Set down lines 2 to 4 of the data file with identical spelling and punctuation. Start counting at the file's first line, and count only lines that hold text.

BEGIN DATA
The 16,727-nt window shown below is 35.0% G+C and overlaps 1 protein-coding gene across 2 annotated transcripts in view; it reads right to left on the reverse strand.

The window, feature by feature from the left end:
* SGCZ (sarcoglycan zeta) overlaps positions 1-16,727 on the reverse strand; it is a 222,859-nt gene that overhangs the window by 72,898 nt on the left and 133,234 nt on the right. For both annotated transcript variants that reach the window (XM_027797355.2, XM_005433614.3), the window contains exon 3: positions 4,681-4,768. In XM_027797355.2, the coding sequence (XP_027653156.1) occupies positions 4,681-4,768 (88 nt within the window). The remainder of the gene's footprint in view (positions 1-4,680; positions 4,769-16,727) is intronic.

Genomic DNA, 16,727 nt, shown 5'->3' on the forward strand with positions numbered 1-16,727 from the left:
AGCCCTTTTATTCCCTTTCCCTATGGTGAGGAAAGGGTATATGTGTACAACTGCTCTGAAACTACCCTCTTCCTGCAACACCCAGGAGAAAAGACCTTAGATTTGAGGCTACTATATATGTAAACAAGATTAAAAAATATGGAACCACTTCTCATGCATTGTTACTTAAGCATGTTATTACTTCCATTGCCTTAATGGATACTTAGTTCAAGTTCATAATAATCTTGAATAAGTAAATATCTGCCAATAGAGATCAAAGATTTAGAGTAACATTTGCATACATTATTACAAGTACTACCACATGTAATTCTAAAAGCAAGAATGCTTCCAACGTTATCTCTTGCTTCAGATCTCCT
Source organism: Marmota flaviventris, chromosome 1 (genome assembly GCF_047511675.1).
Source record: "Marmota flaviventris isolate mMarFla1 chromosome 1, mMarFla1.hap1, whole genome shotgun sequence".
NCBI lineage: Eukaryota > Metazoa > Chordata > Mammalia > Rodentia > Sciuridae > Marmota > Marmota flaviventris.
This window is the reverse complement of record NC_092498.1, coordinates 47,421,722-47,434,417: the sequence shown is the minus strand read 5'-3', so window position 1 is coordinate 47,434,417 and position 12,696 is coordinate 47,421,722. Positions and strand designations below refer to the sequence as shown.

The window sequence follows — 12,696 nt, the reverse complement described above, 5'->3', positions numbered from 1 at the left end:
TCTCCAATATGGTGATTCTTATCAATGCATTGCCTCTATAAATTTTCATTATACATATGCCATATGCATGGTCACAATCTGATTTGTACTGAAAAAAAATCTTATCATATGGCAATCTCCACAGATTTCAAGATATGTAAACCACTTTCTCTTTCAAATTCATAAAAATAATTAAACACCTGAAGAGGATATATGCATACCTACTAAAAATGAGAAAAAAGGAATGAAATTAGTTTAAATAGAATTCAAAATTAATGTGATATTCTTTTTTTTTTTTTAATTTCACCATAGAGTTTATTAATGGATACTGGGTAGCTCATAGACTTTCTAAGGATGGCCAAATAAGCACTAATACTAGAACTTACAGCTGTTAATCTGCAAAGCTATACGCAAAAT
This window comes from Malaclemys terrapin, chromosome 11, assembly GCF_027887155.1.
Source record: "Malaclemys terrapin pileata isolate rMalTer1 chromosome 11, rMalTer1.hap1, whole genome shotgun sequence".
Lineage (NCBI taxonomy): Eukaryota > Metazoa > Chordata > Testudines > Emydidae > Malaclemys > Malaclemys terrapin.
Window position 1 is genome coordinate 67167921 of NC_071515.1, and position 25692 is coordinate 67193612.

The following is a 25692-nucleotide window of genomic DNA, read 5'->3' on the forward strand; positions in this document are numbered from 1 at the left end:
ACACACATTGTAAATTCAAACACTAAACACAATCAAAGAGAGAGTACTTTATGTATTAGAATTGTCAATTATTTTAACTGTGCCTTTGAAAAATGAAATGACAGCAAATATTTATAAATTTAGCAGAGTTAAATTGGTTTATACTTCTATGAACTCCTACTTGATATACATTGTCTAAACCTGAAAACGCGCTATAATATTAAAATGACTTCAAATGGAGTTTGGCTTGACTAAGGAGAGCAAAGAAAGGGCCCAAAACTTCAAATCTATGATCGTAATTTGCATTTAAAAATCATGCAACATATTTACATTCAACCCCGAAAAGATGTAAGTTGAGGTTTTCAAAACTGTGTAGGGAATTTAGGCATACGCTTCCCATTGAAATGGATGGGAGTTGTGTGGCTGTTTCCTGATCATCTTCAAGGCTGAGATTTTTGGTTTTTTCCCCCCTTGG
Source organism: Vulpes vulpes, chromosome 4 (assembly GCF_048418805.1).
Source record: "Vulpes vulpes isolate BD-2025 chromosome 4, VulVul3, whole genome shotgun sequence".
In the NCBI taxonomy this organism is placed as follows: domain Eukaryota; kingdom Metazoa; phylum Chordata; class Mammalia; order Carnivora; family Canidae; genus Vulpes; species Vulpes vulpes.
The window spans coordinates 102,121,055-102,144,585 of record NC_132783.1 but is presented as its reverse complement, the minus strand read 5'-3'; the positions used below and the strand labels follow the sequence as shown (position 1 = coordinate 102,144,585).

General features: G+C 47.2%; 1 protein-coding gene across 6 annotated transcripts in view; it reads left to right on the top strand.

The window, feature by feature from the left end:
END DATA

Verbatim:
The window, feature by feature from the left end:
* SGCZ (sarcoglycan zeta) overlaps positions 1-16,727 on the reverse strand; it is a 222,859-nt gene that overhangs the window by 72,898 nt on the left and 133,234 nt on the right. For both annotated transcript variants that reach the window (XM_027797355.2, XM_005433614.3), the window contains exon 3: positions 4,681-4,768. In XM_027797355.2, the coding sequence (XP_027653156.1) occupies positions 4,681-4,768 (88 nt within the window). The remainder of the gene's footprint in view (positions 1-4,680; positions 4,769-16,727) is intronic.

Genomic DNA, 16,727 nt, shown 5'->3' on the forward strand with positions numbered 1-16,727 from the left: